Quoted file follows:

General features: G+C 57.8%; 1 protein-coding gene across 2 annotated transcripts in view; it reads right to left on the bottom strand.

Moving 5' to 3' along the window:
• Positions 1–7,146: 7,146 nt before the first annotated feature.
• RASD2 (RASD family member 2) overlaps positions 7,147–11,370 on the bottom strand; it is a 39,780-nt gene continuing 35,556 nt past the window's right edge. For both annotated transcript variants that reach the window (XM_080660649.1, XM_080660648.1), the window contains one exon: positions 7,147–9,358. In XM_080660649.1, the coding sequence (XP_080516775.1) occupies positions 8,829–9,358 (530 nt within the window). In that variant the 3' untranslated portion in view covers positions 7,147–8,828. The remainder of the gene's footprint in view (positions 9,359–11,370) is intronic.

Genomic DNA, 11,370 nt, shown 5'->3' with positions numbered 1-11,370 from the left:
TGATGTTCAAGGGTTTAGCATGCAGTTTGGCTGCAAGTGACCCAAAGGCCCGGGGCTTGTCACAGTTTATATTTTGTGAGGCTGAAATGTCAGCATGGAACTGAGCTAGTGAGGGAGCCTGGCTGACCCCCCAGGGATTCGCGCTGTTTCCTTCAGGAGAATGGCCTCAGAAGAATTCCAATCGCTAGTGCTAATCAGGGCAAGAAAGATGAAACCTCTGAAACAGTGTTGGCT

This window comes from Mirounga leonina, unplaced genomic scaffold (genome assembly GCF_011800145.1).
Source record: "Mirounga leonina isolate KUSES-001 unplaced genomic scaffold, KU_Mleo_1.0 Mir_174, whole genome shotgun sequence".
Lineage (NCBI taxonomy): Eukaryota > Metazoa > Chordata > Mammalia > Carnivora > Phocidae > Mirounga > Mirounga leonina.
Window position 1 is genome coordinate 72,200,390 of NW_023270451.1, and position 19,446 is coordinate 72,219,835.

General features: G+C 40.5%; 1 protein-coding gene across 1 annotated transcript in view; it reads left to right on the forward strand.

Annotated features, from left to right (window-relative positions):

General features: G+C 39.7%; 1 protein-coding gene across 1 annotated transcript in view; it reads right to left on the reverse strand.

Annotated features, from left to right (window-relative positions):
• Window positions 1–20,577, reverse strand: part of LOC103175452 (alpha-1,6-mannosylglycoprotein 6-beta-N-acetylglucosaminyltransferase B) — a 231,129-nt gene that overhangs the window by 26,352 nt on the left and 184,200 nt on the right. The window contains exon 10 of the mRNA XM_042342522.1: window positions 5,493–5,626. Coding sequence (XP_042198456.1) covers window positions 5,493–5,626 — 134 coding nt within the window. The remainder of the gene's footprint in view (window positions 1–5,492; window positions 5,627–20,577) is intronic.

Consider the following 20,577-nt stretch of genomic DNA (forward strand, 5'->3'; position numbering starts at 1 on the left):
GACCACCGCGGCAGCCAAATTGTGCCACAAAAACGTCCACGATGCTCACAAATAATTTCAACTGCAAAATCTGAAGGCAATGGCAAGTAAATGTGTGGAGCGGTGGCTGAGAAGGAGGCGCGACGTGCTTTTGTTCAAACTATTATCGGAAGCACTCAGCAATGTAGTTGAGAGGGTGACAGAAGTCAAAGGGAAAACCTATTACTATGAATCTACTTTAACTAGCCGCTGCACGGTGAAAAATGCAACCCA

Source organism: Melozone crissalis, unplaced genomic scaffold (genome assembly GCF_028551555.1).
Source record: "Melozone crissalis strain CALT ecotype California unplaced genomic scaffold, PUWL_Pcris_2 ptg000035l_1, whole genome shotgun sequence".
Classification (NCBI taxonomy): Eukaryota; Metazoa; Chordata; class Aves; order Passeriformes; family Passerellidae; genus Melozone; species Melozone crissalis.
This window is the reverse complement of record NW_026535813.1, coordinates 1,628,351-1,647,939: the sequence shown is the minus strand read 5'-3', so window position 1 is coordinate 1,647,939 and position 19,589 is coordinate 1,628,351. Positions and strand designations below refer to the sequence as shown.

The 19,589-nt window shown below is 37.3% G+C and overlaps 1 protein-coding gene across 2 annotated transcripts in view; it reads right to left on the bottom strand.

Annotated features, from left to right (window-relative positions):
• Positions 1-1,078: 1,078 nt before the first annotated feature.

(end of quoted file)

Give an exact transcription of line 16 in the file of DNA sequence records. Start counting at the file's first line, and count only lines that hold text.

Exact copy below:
Consider the following 20,577-nt stretch of genomic DNA (forward strand, 5'->3'; position numbering starts at 1 on the left):